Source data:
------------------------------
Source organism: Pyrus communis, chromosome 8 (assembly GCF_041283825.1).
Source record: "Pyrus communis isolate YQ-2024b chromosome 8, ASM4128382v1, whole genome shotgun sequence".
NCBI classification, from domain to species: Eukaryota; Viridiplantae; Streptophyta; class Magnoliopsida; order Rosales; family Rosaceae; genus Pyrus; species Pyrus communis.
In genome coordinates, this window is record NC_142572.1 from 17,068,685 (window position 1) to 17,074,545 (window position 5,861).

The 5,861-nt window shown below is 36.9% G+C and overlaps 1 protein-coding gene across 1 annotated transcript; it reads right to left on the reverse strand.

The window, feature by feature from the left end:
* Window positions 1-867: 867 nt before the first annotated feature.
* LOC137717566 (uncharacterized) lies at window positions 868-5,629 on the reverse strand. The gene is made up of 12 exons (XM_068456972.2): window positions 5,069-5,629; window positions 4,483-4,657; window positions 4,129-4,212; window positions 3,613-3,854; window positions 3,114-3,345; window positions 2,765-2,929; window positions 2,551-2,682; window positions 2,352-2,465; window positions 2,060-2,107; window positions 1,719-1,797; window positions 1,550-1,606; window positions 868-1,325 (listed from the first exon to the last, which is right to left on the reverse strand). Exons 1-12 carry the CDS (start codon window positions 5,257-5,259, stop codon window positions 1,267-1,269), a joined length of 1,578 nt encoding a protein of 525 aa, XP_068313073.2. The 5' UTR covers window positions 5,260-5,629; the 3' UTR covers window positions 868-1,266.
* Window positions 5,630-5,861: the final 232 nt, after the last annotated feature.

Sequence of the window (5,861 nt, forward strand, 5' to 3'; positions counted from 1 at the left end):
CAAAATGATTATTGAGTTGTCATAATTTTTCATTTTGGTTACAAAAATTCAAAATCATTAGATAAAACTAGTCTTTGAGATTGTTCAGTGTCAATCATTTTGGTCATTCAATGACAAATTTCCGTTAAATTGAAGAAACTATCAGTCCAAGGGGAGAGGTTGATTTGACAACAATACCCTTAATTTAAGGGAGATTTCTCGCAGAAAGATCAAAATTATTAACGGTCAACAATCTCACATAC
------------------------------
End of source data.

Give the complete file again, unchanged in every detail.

Source organism: Pyrus communis, chromosome 8 (assembly GCF_041283825.1).
Source record: "Pyrus communis isolate YQ-2024b chromosome 8, ASM4128382v1, whole genome shotgun sequence".
NCBI classification, from domain to species: Eukaryota; Viridiplantae; Streptophyta; class Magnoliopsida; order Rosales; family Rosaceae; genus Pyrus; species Pyrus communis.
In genome coordinates, this window is record NC_142572.1 from 17,068,685 (window position 1) to 17,074,545 (window position 5,861).

The 5,861-nt window shown below is 36.9% G+C and overlaps 1 protein-coding gene across 1 annotated transcript; it reads right to left on the reverse strand.

The window, feature by feature from the left end:
* Window positions 1-867: 867 nt before the first annotated feature.
* LOC137717566 (uncharacterized) lies at window positions 868-5,629 on the reverse strand. The gene is made up of 12 exons (XM_068456972.2): window positions 5,069-5,629; window positions 4,483-4,657; window positions 4,129-4,212; window positions 3,613-3,854; window positions 3,114-3,345; window positions 2,765-2,929; window positions 2,551-2,682; window positions 2,352-2,465; window positions 2,060-2,107; window positions 1,719-1,797; window positions 1,550-1,606; window positions 868-1,325 (listed from the first exon to the last, which is right to left on the reverse strand). Exons 1-12 carry the CDS (start codon window positions 5,257-5,259, stop codon window positions 1,267-1,269), a joined length of 1,578 nt encoding a protein of 525 aa, XP_068313073.2. The 5' UTR covers window positions 5,260-5,629; the 3' UTR covers window positions 868-1,266.
* Window positions 5,630-5,861: the final 232 nt, after the last annotated feature.

Sequence of the window (5,861 nt, forward strand, 5' to 3'; positions counted from 1 at the left end):
CAAAATGATTATTGAGTTGTCATAATTTTTCATTTTGGTTACAAAAATTCAAAATCATTAGATAAAACTAGTCTTTGAGATTGTTCAGTGTCAATCATTTTGGTCATTCAATGACAAATTTCCGTTAAATTGAAGAAACTATCAGTCCAAGGGGAGAGGTTGATTTGACAACAATACCCTTAATTTAAGGGAGATTTCTCGCAGAAAGATCAAAATTATTAACGGTCAACAATCTCACATAC